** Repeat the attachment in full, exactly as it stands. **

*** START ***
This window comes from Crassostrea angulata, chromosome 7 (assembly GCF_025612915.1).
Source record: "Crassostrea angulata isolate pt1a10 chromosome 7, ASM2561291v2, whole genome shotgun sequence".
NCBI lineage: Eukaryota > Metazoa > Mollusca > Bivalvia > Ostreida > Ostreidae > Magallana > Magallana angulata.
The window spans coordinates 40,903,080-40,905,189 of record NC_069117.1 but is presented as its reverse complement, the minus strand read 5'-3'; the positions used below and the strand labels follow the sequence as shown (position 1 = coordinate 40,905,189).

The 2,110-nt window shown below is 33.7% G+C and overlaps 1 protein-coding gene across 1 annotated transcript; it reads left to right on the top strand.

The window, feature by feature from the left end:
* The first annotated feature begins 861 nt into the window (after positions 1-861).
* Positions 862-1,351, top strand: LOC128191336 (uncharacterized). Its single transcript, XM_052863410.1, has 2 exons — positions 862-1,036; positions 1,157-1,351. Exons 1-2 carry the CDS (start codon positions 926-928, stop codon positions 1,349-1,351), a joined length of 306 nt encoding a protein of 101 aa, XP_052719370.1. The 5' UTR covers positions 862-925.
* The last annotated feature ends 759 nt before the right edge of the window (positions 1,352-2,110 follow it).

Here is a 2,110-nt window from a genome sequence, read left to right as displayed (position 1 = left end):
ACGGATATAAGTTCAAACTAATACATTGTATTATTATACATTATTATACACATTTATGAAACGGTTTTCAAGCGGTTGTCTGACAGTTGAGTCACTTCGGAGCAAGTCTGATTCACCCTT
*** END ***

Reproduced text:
This window comes from Crassostrea angulata, chromosome 7 (assembly GCF_025612915.1).
Source record: "Crassostrea angulata isolate pt1a10 chromosome 7, ASM2561291v2, whole genome shotgun sequence".
NCBI lineage: Eukaryota > Metazoa > Mollusca > Bivalvia > Ostreida > Ostreidae > Magallana > Magallana angulata.
The window spans coordinates 40,903,080-40,905,189 of record NC_069117.1 but is presented as its reverse complement, the minus strand read 5'-3'; the positions used below and the strand labels follow the sequence as shown (position 1 = coordinate 40,905,189).

The 2,110-nt window shown below is 33.7% G+C and overlaps 1 protein-coding gene across 1 annotated transcript; it reads left to right on the top strand.

The window, feature by feature from the left end:
* The first annotated feature begins 861 nt into the window (after positions 1-861).
* Positions 862-1,351, top strand: LOC128191336 (uncharacterized). Its single transcript, XM_052863410.1, has 2 exons — positions 862-1,036; positions 1,157-1,351. Exons 1-2 carry the CDS (start codon positions 926-928, stop codon positions 1,349-1,351), a joined length of 306 nt encoding a protein of 101 aa, XP_052719370.1. The 5' UTR covers positions 862-925.
* The last annotated feature ends 759 nt before the right edge of the window (positions 1,352-2,110 follow it).

Here is a 2,110-nt window from a genome sequence, read left to right as displayed (position 1 = left end):
ACGGATATAAGTTCAAACTAATACATTGTATTATTATACATTATTATACACATTTATGAAACGGTTTTCAAGCGGTTGTCTGACAGTTGAGTCACTTCGGAGCAAGTCTGATTCACCCTT